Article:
The Chinese version of Saturday Night Live (周六夜现场 zhōu liù yè xiànchǎng) and 真相吧!花花万物 (zhēnxiàng ba! huāhuā wànwù — roughly, “Tell me the truth! Spending money on everything”), two variety shows exclusively on the video streaming platform Youku, have recently been taken down for no apparent reason.
真相吧!花花万物, a talk show hosted by Taiwanese celebrities Kevin Tsai 蔡康永 and Dee Hsu 徐熙娣, was found unavailable on July 13. The Beijing News reports (in Chinese) that Chinese SNL disappeared the next day. A Youku spokesperson did not respond to the paper’s request for comment. Continue reading →
Wang Ju, a contestant on the popular online Chinese talent show “Produce 101,” performing in the show’s finale on June 23.CreditVisual China Group, via Getty Images
BEIJING — For a moment, it looked as if China’s rigid beauty standards were on the brink of being upended — or at least expanded slightly.
“Produce 101,” a popular online talent show, puts women through their paces for one of 11 spots in a female pop band; at first, Wang Ju, a 25-year-old model manager who’d almost lost her place on the show earlier in the season, seemed an unlikely candidate for success. But over the course of a few weeks in June, Ms. Wang rode a mounting wave of public affection to find herself, as of midmonth, ranked second among the show’s 22 finalists. Suddenly, Chinese commentators were at pains to explain just how Ms. Wang — a woman Chinese media variously referred to as “stout,” “dark” and “not pretty enough” — got there. Continue reading →
In the document, the government encourages content that showcases “people’s happiness” and features important upcoming events, such as the 70th anniversary of the establishment of the PRC in 2019, and the Chinese People’s Liberation Army’s 100th anniversary in 2021. Continue reading →
Marx is indeed still relevant in China. R. D. Laing offered an elegant summary of his most pertinent doctrine:
Marx used the concept of mystification to mean a plausible misrepresentation of what is going on (process) or what is being done (praxis) in the service of the interests of one socioeconomic class (the exploiters) over or against another class (the exploited).
By representing forms of exploitation as forms of benevolence, the exploiters bemuse the exploited into feeling at one with their exploiters, or into feeling gratitude for what (unrealized by them) is their exploitation, and, not least, into feeling bad or mad even to think of rebellion.
“Marx Got It Right,” a new TV show, is among the Communist Party’s attempts to reach a younger audience.CreditChina Central Television
BEIJING — Regal orchestral music strikes up, a computer-animated train races by and an old man with a bushy white beard looms onto the television screen. Then the studio audience applauds as an effervescent host opens an episode of China’s latest prime-time entertainment.
It looks like another Chinese talk show, but the bearded man is Karl Marx. This is “Marx Got It Right,” a slickly produced program that is part talk show, part indoctrination session — and a vivid illustration of the quirky efforts that the Communist Party under Xi Jinping is making to win over China’s millennials. Continue reading →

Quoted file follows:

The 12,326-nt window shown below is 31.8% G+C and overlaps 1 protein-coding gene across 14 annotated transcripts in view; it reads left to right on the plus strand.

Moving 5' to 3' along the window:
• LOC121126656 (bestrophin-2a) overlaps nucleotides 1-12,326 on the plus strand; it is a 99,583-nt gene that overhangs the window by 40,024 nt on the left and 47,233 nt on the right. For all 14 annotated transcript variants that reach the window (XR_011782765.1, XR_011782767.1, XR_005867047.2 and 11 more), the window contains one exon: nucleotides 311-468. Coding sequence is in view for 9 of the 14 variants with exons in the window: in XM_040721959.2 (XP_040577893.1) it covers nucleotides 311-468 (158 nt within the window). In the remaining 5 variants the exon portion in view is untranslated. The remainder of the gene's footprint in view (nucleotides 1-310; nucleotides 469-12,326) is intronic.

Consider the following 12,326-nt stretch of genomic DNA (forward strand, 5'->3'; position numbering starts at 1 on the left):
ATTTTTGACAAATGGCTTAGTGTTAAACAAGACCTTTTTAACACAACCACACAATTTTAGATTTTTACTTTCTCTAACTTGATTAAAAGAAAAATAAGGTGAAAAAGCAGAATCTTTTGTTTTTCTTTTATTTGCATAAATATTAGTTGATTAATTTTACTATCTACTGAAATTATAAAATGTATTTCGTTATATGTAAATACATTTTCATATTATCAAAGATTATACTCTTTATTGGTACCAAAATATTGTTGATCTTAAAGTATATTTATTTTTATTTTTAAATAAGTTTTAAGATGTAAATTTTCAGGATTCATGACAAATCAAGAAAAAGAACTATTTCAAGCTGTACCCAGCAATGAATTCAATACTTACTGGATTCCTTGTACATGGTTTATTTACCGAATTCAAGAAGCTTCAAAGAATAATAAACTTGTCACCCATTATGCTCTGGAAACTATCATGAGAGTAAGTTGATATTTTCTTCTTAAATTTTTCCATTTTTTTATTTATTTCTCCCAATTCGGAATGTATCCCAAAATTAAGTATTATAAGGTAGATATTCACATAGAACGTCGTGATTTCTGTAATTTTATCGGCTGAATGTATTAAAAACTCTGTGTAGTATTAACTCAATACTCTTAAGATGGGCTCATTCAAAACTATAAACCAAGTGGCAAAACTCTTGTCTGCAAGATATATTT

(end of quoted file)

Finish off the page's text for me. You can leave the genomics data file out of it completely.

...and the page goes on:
Chinese sci-fi fans are bubbling over with excitement today following a report that beloved science fiction trilogy “The Three-Body Problem” may be made into a high-budget television series by Amazon.
The Financial Times reported yesterday that the American video subscription service will likely earmark $1 billion in order to acquire the rights to the extremely popular trilogy of novels written by Liu Cixin and produce three seasons of episodes. Continue reading →
As the annual meeting of the country’s legislature stretched into its second week, the event’s canned political pageantry and obsequious (and often scripted) media questions seemingly proved too much for one journalist on Tuesday.
With a fellow reporter’s fawning question to a Chinese official pushing past the 30-second mark, Liang Xiangyi, of the financial news site Yicai, began scoffing to herself. Then she turned to scrutinize the questioner in disbelief. Continue reading →
Fire and fury. (Youtube/Zhejiang TV official channel)
Almost two decades ago, Wang Xi, then a teenager living near the Chinese capital of Beijing, fell in love with an American robot combat TV show called BattleBots. One of the most-watched TV shows ever in the US, it got 1.5 million viewers per episode at its peak, and was syndicated around the world, including China.
Wang knew then that he wanted to one day make his own robot, and having it battle on TV in China. This year, Wang saw his dream realized on China’s first robot combat show, King of Bots (铁甲雄心), which debuted in January. It’s one of a series of robot combat shows that will air in the country this year, after China saw its first offline robot battle tournaments in recent years.
Wang’s robot, Greedy Snake, fought robots made by other teams from China, as well as from the UK and the US. The show, which aired on the widely-watched Zhejiang TV channel, quickly became popular. Its Feb. 26 episode ranked in the second spot for entertainment shows across 52 cities in its time slot, behind a Chinese remake of a trivia competition, according to research firm CSM (link in Chinese).
Wang, who was working as a game developer, is now a technical consultant to the show, said the show was inspired by the revival of BattleBots, starting in 2015. But China’s promotion of itself in recent years as a nation at the forefront of technology and innovation likely played a role too.
While King of Bots had its season finale Monday (March 5), later this month, iQiyi, a streaming-service giant backed by China’s search giant Baidu, is planning to air a similar show called Clash Bots on March 23. Youku, another online video platform backed by Alibaba, is also rolling out This is Bots later this year, though a date hasn’t been set yet. The companies didn’t reply to queries about the programs from Quartz.
In King of Bots, competitors pit remote-controlled bots against each other in a container made of bulletproof glass. During a three-minute fight, each team needs to try to paralyze the other’s machine in order to win the game. Participants also need to navigate their bots to dodge traps in the competition stadium, including rivets on the wall, flames that burst from the ground, serrated rollers, and flipping platforms.